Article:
M-Pesa, which offers peer-to-peer transactions in countries that include Kenya, Tanzania and Mozambique, saw its star rise during the COVID-19 pandemic. It has since begun exploring new services, such as savings, small loans and payroll.
For now, it makes sense to keep M-Pesa in-house to cement customer loyalty, Vodafone Chief Executive Nick Read said on a call with reporters. “In the future, there may be opportunities to scale further,” Read said while discussing quarterly results. “At that point, I think we would make the decision as to whether we would want to do anything, let’s say, more inorganically.”
In the meantime, Read said Vodafone will carve out its financial services into a new legal entity “to highlight to our investors the size and scale of that business and also offer opportunities to grow it in different ways.”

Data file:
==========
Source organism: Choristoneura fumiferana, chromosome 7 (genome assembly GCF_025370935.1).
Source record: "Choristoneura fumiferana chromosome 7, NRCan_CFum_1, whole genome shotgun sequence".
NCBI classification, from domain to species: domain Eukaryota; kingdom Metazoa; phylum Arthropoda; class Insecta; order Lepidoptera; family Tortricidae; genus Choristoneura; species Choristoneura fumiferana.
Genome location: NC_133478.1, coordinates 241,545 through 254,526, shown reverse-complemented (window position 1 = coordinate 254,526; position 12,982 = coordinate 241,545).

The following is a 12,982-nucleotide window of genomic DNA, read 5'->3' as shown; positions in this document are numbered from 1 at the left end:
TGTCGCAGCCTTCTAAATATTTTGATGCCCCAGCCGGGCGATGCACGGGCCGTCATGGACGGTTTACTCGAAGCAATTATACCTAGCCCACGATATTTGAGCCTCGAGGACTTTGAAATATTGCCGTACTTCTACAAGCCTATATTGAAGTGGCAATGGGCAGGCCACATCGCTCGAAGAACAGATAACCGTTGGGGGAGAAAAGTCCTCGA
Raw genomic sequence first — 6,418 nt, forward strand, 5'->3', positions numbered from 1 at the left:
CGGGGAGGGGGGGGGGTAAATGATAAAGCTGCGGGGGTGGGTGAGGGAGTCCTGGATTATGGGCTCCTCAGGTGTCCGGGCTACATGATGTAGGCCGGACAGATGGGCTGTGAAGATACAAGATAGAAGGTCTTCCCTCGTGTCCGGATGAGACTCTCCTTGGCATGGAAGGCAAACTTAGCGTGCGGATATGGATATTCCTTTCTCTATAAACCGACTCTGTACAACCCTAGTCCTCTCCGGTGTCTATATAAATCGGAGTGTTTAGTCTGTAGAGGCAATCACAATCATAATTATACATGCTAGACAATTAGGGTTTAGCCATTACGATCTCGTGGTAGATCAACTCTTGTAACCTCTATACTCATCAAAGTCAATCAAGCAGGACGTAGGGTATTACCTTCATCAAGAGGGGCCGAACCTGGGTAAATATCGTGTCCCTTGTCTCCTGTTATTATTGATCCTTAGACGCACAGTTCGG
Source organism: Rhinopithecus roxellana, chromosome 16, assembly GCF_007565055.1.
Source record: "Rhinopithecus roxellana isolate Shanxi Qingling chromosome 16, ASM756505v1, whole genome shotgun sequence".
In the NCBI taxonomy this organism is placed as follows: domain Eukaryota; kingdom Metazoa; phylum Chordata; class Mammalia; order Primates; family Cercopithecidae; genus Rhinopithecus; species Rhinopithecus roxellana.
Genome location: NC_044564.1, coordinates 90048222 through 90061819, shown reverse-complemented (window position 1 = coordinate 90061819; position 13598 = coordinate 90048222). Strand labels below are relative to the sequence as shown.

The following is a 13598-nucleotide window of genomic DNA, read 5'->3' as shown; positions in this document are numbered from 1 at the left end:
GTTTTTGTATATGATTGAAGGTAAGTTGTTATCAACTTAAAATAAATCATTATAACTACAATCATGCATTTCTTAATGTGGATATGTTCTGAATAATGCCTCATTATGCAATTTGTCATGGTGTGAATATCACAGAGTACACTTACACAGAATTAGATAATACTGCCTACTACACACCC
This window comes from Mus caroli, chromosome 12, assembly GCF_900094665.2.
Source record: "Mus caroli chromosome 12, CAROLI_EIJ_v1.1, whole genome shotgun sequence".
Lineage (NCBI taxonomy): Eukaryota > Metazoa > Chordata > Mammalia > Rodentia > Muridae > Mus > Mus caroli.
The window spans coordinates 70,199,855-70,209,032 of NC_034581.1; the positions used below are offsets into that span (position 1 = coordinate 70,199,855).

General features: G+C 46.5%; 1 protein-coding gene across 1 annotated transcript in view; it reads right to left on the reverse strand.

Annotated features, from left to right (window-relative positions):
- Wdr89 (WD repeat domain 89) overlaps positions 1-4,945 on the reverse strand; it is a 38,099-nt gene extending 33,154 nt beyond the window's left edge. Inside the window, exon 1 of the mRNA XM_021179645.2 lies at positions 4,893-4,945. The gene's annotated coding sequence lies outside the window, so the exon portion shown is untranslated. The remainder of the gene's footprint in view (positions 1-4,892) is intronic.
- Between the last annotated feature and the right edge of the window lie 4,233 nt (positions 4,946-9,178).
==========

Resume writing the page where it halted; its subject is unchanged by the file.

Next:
M-Pesa (M for mobile, “Pesa” for the Swahili word for money) has become popular in places where many people have mobile phones but no bank accounts — especially during the COVID lockdown, when transactions on M-Pesa jumped 45 percent from the previous year. According to Read — based on figures from Kenya’s Central Bank — the volume of transactions is nearly equivalent to half of Kenya’s gross domestic product.
It’s been a busy year for Vodafone and M-Pesa. As PYMNTS reported in April, Vodafone was one of two wireless providers seeking a telecom license in Ethiopia, Africa’s fastest-growing economy. (The company ultimately received the winning bid, beating out rival MTN Group.)
In May, the Kenyan telecom Safaricom announced it was considering using M-Pesa on Amazon’s eCommerce platform as part of its global expansion efforts.
And last month, the news broke that Vodafone and Amazon Web Services were working together to bring “edge computing” to business customers in the U.K. Edge computing quickly analyzes bulk data before moving it to cloud servers.